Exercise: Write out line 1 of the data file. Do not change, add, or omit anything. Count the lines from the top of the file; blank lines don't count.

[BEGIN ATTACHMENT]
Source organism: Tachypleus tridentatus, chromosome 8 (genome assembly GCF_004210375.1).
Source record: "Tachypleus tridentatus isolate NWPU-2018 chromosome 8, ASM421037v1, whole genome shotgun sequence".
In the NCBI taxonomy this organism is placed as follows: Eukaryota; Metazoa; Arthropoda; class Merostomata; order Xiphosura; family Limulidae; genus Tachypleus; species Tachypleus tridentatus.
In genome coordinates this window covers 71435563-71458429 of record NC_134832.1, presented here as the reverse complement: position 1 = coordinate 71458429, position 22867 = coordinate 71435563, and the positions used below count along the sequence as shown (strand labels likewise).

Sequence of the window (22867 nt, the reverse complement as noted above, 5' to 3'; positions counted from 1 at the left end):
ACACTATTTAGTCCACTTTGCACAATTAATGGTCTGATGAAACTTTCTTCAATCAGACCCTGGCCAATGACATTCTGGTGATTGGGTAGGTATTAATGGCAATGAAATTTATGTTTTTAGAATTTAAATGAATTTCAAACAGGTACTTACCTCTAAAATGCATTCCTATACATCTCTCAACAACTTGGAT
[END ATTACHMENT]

Source organism: Tachypleus tridentatus, chromosome 8 (genome assembly GCF_004210375.1).